Desperate Girls

The Badi Girls

Between 7,000 and 12,000 young girls, aged 9-16, are trafficked each year from Nepal; mainly to India. According to Nepal Monitor/On line journal, 2007, there are more than 200,000 Nepali girls in Indian brothels.

The Dalits(untouchables) are the lowest level in Hindu society, and the Badi community, in Western Nepal, are the lowest of the low. As a displaced hungry people group the Badi community has made sexual subservience a way of life. Young girls from this group “serve” other groups. This has become a tradition and means of livelihood. Many girls, even when they are unwilling, are forced to serve as sex slaves. Family members knowingly sell their daughters to traffickers.

Though prostitution is illegal in Nepal, the industry reportedly has links with highly ranked officials and political leaders. Large groups of girls are taken across the border with many police and government officials being in collusion with traffickers and brothel owners.

Traffickers and related criminals are often protected by political parties, and if arrested, are freed using political power. As a result, there is an underlying distrust of police that has led people not to file cases against traffickers.

Domestic action involves activities of NGO’s and other volunteer groups. These groups are playing a major role to address girl-trafficking and sex slaves issues. Some NGO’s are playing a very important role to improve the situation. From creating social awareness to rescuing and rehabilitation, they are providing services (and relief) to those that need it the most – the likely victims as well as the rescued ones. The Lighthouse foundation is one of these.

*See Chandra Kala’s story on this blog site.

Saturday, 19 March 2016

Back in action

After the tragedy of earthquakes and the frustrations of border blockades TtN team visits have resumed. It is a wonderful privilege to be back in Nepal with the people that we love so much.
Pastor Raju has extended a warm welcome and is looking after us extremely well, thank you Raju.

It is dry season and that means dust, and more dust. Dust on top of dust. It hangs in the air making noses dry, throats itchy and clothes dirty. The surrounding mountains are very close but we are unable to see them most days.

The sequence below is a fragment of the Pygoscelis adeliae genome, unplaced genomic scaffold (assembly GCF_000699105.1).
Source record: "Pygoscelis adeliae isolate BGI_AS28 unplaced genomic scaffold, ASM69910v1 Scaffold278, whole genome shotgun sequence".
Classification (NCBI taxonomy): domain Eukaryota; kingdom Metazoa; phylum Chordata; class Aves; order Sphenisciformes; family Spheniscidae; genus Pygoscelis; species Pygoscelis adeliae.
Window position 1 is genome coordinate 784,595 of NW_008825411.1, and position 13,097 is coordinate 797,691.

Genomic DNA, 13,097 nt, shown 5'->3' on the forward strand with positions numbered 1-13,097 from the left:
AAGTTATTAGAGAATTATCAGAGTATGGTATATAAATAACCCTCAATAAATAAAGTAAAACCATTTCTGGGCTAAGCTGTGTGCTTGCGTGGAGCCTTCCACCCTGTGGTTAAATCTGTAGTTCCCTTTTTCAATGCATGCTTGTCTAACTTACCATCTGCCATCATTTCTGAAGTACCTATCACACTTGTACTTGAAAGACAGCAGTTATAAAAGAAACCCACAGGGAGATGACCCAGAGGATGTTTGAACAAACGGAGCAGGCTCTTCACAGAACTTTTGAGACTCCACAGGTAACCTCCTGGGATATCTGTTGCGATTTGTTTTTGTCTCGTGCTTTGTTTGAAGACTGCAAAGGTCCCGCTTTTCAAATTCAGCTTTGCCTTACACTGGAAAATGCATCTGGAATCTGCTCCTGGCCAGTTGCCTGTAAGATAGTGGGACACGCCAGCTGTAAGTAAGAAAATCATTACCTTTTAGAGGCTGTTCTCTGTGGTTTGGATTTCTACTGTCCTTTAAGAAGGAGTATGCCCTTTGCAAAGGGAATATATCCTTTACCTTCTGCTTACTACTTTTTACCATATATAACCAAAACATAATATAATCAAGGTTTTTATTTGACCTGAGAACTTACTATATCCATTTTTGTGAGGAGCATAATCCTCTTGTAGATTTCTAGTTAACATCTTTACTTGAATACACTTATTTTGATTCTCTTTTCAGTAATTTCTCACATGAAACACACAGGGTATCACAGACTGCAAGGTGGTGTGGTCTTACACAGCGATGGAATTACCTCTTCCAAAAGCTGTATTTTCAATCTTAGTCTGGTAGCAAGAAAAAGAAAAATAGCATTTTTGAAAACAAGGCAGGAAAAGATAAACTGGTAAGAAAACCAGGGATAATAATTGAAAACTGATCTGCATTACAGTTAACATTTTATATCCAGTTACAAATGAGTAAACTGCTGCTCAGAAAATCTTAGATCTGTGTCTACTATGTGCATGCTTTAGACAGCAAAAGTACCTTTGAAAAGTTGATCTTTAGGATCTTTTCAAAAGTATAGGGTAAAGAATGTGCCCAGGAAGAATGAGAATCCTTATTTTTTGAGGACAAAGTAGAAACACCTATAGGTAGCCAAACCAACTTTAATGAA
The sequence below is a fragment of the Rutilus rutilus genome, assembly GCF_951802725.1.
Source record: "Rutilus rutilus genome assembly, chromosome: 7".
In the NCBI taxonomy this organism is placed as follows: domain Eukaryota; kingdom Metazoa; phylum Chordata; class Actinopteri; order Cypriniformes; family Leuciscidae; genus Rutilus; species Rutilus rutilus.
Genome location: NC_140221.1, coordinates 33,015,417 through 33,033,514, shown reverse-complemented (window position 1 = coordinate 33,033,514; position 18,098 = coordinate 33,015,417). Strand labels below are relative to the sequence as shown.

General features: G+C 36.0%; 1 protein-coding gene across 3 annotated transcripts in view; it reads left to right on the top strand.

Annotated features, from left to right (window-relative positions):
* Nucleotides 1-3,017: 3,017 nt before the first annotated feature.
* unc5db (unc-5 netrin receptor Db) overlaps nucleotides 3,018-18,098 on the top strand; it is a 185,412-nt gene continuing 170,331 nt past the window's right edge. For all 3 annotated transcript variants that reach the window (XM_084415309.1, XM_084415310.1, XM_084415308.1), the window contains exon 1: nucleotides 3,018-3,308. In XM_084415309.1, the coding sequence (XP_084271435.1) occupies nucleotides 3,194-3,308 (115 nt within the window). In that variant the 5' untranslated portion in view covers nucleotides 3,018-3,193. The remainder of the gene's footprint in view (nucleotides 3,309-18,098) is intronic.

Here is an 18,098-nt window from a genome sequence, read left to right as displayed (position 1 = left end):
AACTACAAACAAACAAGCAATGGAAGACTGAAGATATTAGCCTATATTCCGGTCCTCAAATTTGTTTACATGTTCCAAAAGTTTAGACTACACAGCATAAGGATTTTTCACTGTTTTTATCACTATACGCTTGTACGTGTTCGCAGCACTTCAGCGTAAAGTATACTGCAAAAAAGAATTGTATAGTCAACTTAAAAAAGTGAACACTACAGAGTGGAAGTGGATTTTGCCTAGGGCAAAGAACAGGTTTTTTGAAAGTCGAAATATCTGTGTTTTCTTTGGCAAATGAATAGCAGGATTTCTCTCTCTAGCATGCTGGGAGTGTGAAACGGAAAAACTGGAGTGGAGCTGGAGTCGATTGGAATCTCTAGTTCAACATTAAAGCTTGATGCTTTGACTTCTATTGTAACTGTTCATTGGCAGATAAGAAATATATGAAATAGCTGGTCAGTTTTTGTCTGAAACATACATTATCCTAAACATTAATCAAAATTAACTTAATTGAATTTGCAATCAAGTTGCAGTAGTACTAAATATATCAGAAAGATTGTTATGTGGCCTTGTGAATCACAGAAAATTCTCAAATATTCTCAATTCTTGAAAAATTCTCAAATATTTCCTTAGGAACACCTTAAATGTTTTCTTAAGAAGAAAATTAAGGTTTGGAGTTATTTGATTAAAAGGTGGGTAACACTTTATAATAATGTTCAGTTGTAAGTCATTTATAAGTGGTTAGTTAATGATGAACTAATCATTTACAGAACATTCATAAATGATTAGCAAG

Life in Nepal is returning slowly to its 'normal' state, traffic though hectic is well down which makes getting around much quicker. Distances to locations suddenly seem miniscule.

Vendors take up residence in different positions, new buildings continue to sprout making navigating tricky as landmarks are no longer in plain site. Even though trade is hard with tourist numbers well down the people are again vibrant and happy for the most part. You do sense that their fear of further tremors is not far below their surface confidence.

Reacquainting ourselves with friends from past team visits has been enjoyable. Wandering through the streets even some of the beggar folk have greeted us with "Welcome back, long time no see..." perhaps they say that to all the tourists? Although some of them we have had plenty of interaction with.

We have team members here to train and others assisting in various aspects. For Gloria and I, our main role is to update all of the sponsorships for our valued partners. 
Interviews to glean information and current photos of these precious lives shows significant growth both physically and in confidence. The level of english is impressive for kids with limited opportunity to practice. Some of the girls have even read their letter from their sponsor back to us perfectly!

A massive thank you to all of the Nepali team members assisting, the school admin and staff, bus and car drivers, translators, your help is invaluable. 

Until next blog.

All school principals should pose for their photos like Lalimar!

 Traditional dress. 

Weighing the produce to determine its price.

Fresh fruit and veges to the door each afternoon.

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